A group of eminent food and travel writers have experienced a road-trip with a difference meeting Welsh food and drink producers and hearing their stories.
The London based group enjoyed the flavours, smells, sights and sounds of some of Wales best known produce, set among some stunning scenery.
It was part of the Welsh Government’s drive to increase awareness of the European Union’s PFN scheme and to promote Welsh food and drink to a wider UK audience, the two-day trip took them from the Brecon Beacons in the south to Anglesey in the north.
The Welsh Government provides help for Welsh producers with applications by funding support, which is delivered by ADAS UK Ltd.
Successful applicants will receive Europe-wide legal protection against imitation and misuse. Famous members of the exclusive ‘club’ include Champagne, Parma Ham and Melton Mowbray Pork Pies.
The first Welsh product to gain PFN protection was Welsh Beef, which was awarded Protected Geographical Indication (PGI) status 13 years ago and was followed a year later by Welsh Lamb.
Currently there are a number of Welsh products at various stages in the application process. We are optimistic there will be good news through the year as applicants from Wales learn that their endeavors have been successful. .
Among them is Traditional Welsh Caerphilly/Traditional Welsh Caerffili cheese, and Traditionally Reared Pedigree Welsh Pork – whose application is being championed by The Pedigree Welsh Pig Society. Both products have gone past the National Consultation stage.
Meanwhile seven products are in the European Union’s submission stage – the final part of the application process: Carmarthen Ham, Welsh Laverbread, West Wales Coracle Caught Salmon, West Wales Coracle Caught Sewin, Traditional Welsh Cider, Traditional Welsh Perry and Conwy Mussels.
A further 6 – 7 products are in the preliminary stages, just beginning their PFN application journey.
“The fact there are so many applications in the pipeline is great news for the Welsh food and drink industry,” says Fay Francis, Consultant with ADAS UK Ltd, who helps producers with their applications.
“Producers are really embracing the opportunity to protect and promote their products by utilising their geographical and historical attributes.
“The Welsh Government is very supportive of PFN applications, but the whole process is a long one – it can take three or four years – with no guarantee of success.”
Said Fay, “The writers tour was a great way of showing Wales at its best.
“Not only were they able to taste and enjoy the products but they met the people behind the products and heard their stories – which is integral to the PFN ethos.”
The tour started at the Welsh Whisky Company’s Penderyn Distillery in the foothills of the Brecon Beacons National Park, and which is investigating the possibility of applying for Welsh Whisky Geographical Indication.
Next stop was Pembrokeshire, where they sampled a range of Welsh food and drink at the Druidstone Hotel in Wolfscastle, before learning more about the iconic Pembrokeshire Early Potato – which was awarded PGI status in December 2013.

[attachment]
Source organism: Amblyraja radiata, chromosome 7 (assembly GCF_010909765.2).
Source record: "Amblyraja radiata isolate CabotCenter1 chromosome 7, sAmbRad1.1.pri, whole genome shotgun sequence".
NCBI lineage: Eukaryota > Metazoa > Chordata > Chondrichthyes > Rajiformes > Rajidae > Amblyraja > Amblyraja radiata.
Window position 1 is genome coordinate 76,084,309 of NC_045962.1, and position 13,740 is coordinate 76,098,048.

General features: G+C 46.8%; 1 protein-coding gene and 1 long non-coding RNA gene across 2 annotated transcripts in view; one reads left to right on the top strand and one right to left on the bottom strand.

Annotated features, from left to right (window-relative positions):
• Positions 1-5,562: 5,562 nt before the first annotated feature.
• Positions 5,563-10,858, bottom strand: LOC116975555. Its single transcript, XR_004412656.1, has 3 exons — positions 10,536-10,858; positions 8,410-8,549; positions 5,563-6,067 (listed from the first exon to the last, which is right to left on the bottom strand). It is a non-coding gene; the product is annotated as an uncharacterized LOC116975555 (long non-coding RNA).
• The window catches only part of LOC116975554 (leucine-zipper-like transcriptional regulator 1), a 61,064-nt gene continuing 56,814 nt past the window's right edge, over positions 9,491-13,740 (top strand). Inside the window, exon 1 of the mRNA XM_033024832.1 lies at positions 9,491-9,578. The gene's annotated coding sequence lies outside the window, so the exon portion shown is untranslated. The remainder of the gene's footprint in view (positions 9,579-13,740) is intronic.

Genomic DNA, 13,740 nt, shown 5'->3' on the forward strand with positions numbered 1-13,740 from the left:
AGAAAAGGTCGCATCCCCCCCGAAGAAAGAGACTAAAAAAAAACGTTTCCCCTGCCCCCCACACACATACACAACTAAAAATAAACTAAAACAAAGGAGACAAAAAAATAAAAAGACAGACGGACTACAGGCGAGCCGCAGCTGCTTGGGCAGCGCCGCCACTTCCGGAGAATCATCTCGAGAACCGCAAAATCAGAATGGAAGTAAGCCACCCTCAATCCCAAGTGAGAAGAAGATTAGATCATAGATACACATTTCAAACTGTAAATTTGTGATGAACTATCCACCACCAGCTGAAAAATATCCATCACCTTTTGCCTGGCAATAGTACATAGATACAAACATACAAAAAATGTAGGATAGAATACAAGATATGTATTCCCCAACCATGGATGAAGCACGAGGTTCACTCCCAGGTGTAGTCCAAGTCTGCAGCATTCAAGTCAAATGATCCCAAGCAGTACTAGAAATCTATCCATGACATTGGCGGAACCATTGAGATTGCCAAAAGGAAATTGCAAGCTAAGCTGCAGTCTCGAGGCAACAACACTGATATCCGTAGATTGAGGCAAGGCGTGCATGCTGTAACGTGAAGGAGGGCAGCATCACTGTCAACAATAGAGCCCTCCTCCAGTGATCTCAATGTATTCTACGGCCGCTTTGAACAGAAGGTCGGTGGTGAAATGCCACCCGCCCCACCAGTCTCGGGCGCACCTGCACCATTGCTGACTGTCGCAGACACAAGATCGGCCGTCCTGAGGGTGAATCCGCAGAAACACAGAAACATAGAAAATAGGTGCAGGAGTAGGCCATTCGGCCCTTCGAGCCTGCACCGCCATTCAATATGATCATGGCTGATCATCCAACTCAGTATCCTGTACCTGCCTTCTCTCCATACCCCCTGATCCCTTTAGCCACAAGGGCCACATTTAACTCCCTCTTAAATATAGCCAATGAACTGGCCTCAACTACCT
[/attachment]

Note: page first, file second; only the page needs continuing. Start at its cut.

Accompanied by Steve Mathias, agronomist for farmer-owned vegetable brand ‘Blas y Tir’, the group had the opportunity to get their ‘hands dirty’ and pick their own Pembrokeshire Earlies, which were then served at their evening meal.
The first day was rounded off at The Harbourmaster Hotel in Aberaeron with a specially created Welsh PFN menu including PGI Welsh Beef, Pembrokeshire Earlies (PGI) and Anglesey Sea Salt Halen Môn PDO (Protected Designation of Origin) Salted Caramel Chocolate Tart.
For the final day they headed to the award winning Rhug Estate for a tour with the organic farm’s owner Lord Newborough and a lunch profiling PGI Welsh Lamb.
The tour ended in Anglesey and a visit to The Anglesey Sea Salt Company Ltd whose Halen Môn range of sea salt was awarded Protected Designation of Origin (PDO) status in early 2014. There they learned about the process of converting water from the Menai Strait into award-winning Halen Môn salt and saw the company’s newly opened Salt Cote.
NOTES TO EDITORS
ABOUT PROTECTED FOOD NAME STATUS
Rolled out in Europe in 1993, there are three PFN designations: Protected Designation of Origin (PDO), Protected Geographical Indication (PGI), and Traditional Speciality Guaranteed (TSG) status, each with their own particular requirements and embracing a wide product range.
To achieve PDO status all aspects of production – including the sourcing of raw materials – must take place in a specific geographical area.
While for PGI status some elements of production or sourcing of the raw materials and ingredients can take place outside the geographical area. The product can be produced or processed or prepared in a specific area.
For a product to be awarded TSG status it has to be made to a traditional recipe or production method, but does not need to be linked to a specific area.
Picture Credit: Ross Grieve
Anglesey Sea Salt / Halen Môn (PDO) on display at the company’s new Salt Cote near Brynsiencyn.
For more information about Protected Food Names please contact:
PFN/GI Food Consultant ADAS UK Ltd
Tel: 01239 654044 / 07776 170662
Visit the Welsh Government’s new Food and Drink Wales website – www.gov.wales/foodanddrinkwales